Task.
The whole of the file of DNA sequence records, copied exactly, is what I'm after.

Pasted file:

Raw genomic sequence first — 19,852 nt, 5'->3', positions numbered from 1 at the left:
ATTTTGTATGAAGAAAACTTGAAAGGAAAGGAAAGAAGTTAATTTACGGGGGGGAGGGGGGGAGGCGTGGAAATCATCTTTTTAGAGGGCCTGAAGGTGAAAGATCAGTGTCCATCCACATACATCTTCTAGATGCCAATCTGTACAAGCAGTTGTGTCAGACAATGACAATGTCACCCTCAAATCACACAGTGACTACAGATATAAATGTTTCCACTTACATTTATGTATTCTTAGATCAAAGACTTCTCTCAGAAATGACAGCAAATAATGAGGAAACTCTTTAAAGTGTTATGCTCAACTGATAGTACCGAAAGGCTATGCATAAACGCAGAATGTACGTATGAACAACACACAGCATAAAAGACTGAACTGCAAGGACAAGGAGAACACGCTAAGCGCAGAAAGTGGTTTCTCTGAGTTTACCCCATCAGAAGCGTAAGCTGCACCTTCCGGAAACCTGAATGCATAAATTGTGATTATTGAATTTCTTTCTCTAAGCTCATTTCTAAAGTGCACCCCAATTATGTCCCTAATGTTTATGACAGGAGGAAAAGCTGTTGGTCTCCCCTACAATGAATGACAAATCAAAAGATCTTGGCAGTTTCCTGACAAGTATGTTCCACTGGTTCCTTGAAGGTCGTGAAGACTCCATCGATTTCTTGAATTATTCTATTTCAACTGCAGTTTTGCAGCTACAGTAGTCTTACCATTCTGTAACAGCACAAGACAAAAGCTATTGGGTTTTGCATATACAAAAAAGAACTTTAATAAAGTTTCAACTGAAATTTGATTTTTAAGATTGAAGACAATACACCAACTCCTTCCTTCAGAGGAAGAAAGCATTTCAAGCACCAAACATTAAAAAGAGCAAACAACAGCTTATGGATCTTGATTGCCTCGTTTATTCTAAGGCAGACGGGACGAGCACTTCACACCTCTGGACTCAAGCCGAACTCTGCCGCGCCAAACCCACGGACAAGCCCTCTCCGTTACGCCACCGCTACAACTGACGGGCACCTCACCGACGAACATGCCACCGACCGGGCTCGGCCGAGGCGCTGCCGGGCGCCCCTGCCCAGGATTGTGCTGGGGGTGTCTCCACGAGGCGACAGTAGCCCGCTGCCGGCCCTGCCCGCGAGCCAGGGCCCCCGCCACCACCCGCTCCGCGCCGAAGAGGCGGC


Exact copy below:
Raw genomic sequence first — 19,852 nt, 5'->3', positions numbered from 1 at the left:
ATTTTGTATGAAGAAAACTTGAAAGGAAAGGAAAGAAGTTAATTTACGGGGGGGAGGGGGGGAGGCGTGGAAATCATCTTTTTAGAGGGCCTGAAGGTGAAAGATCAGTGTCCATCCACATACATCTTCTAGATGCCAATCTGTACAAGCAGTTGTGTCAGACAATGACAATGTCACCCTCAAATCACACAGTGACTACAGATATAAATGTTTCCACTTACATTTATGTATTCTTAGATCAAAGACTTCTCTCAGAAATGACAGCAAATAATGAGGAAACTCTTTAAAGTGTTATGCTCAACTGATAGTACCGAAAGGCTATGCATAAACGCAGAATGTACGTATGAACAACACACAGCATAAAAGACTGAACTGCAAGGACAAGGAGAACACGCTAAGCGCAGAAAGTGGTTTCTCTGAGTTTACCCCATCAGAAGCGTAAGCTGCACCTTCCGGAAACCTGAATGCATAAATTGTGATTATTGAATTTCTTTCTCTAAGCTCATTTCTAAAGTGCACCCCAATTATGTCCCTAATGTTTATGACAGGAGGAAAAGCTGTTGGTCTCCCCTACAATGAATGACAAATCAAAAGATCTTGGCAGTTTCCTGACAAGTATGTTCCACTGGTTCCTTGAAGGTCGTGAAGACTCCATCGATTTCTTGAATTATTCTATTTCAACTGCAGTTTTGCAGCTACAGTAGTCTTACCATTCTGTAACAGCACAAGACAAAAGCTATTGGGTTTTGCATATACAAAAAAGAACTTTAATAAAGTTTCAACTGAAATTTGATTTTTAAGATTGAAGACAATACACCAACTCCTTCCTTCAGAGGAAGAAAGCATTTCAAGCACCAAACATTAAAAAGAGCAAACAACAGCTTATGGATCTTGATTGCCTCGTTTATTCTAAGGCAGACGGGACGAGCACTTCACACCTCTGGACTCAAGCCGAACTCTGCCGCGCCAAACCCACGGACAAGCCCTCTCCGTTACGCCACCGCTACAACTGACGGGCACCTCACCGACGAACATGCCACCGACCGGGCTCGGCCGAGGCGCTGCCGGGCGCCCCTGCCCAGGATTGTGCTGGGGGTGTCTCCACGAGGCGACAGTAGCCCGCTGCCGGCCCTGCCCGCGAGCCAGGGCCCCCGCCACCACCCGCTCCGCGCCGAAGAGGCGGC